King Kong (2005)

 A lot of people dislike Peter Jackson’s remake of 1933’s King Kong, made simply because the original is one of Jackson’s own favourite films, but once you get past the overlong New York-set character establishing and the woeful miscasting of Jack Black as movie producer Carl Denham, what’s left is an entertaining and well realised modern retelling of a well known story with a renowned ending known to all, whether they’ve seen the films or not. Aside from Black, it is this sense of inevitability that lets the film down. We all know going in that at some point a giant gorilla is going to capture, then fall for aspiring actress Ann Darrow (Naomi Watts, doing the best she can as essentially a scream on legs), before being captured himself, shipped to New York and thrown on stage as the latest attraction, ultimately forcing him to escape and take a fateful climb atop the Empire State Building, ultimately being killed not by machine gun-toting bi-planes, but by the bright, bloody blade of beauty. I’m not suggesting for a moment that the ending should have been changed, maybe with Kong swimming back to Skull Island with Ann perched on his head, or perhaps the NY locals gradually accepting Kong for who he is, eventually electing him mayor, paving the way for a comedy-heavy sequel, seeing Ann escorting Kong to various prestigious events, climaxing in an unveiling at the Smithsonian, where confronting a T-Rex skeleton brings back too many memories for the now refined ape, causing him to rip off his custom made tuxedo (with comically oversized and troublesome bowtie), break the skeletons jaw and finally settle down in an overgrown corner of Central Park, or in an enclosure at San Diego Zoo. No, the story was rightfully left intact, if a little extended in places, and mercifully the 1930s setting was also maintained, moving it all to the modern day could have ruined this movie.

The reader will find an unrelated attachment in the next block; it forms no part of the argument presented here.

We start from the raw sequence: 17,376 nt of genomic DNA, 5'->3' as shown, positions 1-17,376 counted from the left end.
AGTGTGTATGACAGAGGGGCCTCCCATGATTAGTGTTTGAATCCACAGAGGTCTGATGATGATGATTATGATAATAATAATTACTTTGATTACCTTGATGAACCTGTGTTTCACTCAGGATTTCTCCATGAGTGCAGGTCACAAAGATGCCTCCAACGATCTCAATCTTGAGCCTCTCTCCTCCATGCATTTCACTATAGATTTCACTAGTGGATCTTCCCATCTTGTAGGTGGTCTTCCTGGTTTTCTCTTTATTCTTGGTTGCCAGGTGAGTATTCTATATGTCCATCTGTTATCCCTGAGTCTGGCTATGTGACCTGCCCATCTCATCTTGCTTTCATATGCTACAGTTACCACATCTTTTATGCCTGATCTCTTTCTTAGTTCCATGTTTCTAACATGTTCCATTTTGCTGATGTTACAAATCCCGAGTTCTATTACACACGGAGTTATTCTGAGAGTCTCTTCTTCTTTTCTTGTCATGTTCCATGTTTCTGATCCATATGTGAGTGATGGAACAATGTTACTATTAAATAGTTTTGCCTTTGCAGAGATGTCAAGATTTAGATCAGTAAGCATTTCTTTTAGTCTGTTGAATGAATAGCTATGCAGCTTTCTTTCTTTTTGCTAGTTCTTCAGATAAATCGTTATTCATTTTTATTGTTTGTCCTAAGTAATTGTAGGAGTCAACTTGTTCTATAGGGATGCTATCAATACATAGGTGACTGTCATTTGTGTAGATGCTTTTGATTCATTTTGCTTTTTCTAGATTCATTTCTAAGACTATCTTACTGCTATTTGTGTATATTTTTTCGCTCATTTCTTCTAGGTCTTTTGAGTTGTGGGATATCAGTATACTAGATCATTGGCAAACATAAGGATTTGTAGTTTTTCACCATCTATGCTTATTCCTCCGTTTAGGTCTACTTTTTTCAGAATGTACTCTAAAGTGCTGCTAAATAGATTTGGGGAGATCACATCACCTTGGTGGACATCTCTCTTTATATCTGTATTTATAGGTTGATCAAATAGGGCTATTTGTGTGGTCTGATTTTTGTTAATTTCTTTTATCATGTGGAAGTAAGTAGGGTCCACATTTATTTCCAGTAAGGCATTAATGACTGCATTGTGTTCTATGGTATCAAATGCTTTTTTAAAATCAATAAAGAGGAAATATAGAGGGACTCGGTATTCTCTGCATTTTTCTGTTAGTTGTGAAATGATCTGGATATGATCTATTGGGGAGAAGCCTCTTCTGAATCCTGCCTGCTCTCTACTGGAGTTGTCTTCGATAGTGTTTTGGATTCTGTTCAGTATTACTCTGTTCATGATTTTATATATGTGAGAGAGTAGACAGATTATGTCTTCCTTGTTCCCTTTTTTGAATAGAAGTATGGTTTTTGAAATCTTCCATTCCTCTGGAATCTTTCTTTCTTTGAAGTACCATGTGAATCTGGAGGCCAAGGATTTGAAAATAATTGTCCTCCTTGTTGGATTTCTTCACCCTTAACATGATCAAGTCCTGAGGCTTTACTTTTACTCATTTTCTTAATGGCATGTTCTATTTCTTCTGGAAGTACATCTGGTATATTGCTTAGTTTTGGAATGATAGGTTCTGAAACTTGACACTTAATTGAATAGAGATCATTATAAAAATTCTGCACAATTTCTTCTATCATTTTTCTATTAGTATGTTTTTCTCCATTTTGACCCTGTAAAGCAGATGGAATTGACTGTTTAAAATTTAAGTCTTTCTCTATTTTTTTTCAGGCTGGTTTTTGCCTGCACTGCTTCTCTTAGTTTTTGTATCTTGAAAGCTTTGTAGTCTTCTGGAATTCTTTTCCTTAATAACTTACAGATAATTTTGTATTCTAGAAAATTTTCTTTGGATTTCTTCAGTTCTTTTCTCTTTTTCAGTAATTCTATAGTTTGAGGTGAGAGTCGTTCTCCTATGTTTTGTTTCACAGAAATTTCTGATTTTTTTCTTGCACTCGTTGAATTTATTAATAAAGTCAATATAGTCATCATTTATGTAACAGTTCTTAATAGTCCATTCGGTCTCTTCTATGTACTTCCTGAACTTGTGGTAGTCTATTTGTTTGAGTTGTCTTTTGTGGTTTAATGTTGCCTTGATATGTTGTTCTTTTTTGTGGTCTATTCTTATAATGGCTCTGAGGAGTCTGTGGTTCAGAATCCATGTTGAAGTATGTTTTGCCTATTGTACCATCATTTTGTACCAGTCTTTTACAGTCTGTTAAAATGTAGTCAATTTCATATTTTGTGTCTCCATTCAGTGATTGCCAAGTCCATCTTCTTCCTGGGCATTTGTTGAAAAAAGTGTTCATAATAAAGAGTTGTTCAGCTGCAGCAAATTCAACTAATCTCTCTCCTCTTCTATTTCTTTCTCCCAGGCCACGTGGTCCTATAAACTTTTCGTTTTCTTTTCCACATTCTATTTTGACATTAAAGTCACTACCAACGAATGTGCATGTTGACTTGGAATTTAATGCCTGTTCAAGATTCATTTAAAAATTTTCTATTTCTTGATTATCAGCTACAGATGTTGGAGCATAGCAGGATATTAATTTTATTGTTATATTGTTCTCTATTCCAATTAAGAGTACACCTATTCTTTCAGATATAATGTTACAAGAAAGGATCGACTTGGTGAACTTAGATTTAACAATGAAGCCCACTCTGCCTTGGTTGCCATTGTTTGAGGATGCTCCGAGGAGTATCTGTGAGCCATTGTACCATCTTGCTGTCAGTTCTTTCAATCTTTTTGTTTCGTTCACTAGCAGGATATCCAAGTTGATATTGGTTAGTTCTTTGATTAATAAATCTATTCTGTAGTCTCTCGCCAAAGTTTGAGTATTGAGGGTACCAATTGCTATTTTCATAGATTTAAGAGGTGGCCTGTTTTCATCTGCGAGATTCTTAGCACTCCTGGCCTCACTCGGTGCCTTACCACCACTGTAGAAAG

As for Black, I’m not sure who could have replaced him as the egotistical, deceitful, driven moviemaker, but I think an older actor could have lent a little gravitas to the role, and since watching Midnight Run I’ve wanted to recast everyone with Charles Grodin, so I’m going to go with him.
The film doesn’t really get going until the approach to the island, with Jackson using some innovative effects and camerawork (the screaming rocks and the shot of Jamie Bell being flung around in the crow’s nest are particular highlights), but the best parts, in my opinion, involve the creatures of the island. Populated with dinosaurs, creepy-crawlies the size of caravans and creatures that are essentially giant penises with teeth and a penchant for human limbs, it’s not exactly an ideal holiday destination, but the respective battles and chases involving these beasties are the most entertaining and thrilling sequences in the film, the CGI is impeccable if a little soulless at times. Kong’s fight against three Tyrannosaurs over Ann is beautifully choreographed, and worth the three hour runtime alone.
There’s also some nice in-jokes (Denham can’t cast Fay Wray in his picture, as she’s shooting a rival film at RKO with Merian C. Cooper, that’ll be the original Kong then), and the interpretation of Kong is astounding, with Andy Serkis using his motion capture skills seen as Gollum to great effect, soon to be used again in Jackson and Spielberg’s Tintin, and the absurdly named Rise of the Planet of the Apes.
Choose film 7/10
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3 thoughts on “King Kong (2005)

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